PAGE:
Exogenous estrogens used in the combined oral contraceptive pill have long been recognised as causative factors in the pathogenesis of venous thromboembolism (VTE). Hormone replacement therapy (HRT), either sequential or continuous combined, also exposes women to exogenous estrogen but in the past was not considered to be associated with VTE. The difference between these preparations was attributed to ‘physiological’ doses of natural estrogens in HRT which contrasted with the ‘pharmacological’ doses of synthetic estrogens of high potency in the pill. However, case–control studies and prospective randomised trials have shown a modest increase in the relative risk of VTE in women on estrogen containing HRT. In particular, the Women’s Health Initiative study in the USA assessed the major health benefit of oral HRT (0.625 mg conjugated equine estrogen and 2.5 mg medroxyprogesterone acetate daily) in a randomised placebo-controlled clinical trial with more than 8000 women in each arm and confirmed an increase in risk of pulmonary embolism (hazard ratio 2.13, 95% CI 1.39–3.25). Published data suggest that transdermal estrogen containing HRT is safer than oral HRT with respect to thrombotic risk.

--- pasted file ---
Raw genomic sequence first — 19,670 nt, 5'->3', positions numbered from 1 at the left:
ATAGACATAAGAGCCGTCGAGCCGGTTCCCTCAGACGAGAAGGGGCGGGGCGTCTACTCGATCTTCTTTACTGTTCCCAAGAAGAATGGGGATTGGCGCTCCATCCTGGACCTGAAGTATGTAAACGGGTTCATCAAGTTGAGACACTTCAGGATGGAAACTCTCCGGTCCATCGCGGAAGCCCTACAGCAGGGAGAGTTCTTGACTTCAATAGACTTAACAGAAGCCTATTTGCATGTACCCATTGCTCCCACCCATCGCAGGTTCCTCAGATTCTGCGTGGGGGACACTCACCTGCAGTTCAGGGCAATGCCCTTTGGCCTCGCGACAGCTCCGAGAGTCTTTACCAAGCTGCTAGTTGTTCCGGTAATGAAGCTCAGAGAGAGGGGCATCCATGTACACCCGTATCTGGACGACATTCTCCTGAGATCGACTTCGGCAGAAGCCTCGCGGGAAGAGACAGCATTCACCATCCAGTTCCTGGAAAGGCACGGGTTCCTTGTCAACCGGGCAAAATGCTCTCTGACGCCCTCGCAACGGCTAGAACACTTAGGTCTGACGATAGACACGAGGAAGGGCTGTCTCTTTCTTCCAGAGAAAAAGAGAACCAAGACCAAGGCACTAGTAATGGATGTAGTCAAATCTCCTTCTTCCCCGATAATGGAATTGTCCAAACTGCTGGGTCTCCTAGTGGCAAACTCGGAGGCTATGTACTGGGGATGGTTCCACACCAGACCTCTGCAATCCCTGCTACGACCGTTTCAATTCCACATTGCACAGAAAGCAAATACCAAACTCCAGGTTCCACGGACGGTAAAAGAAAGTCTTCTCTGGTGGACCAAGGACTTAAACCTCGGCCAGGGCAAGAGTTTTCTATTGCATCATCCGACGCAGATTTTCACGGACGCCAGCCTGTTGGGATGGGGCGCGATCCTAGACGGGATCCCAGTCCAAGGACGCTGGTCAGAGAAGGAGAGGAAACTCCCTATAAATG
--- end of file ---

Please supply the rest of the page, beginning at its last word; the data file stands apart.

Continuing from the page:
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This revised guideline replaces Hormone Replacement Therapy and Venous Thromboembolism published April 1999 and 2004.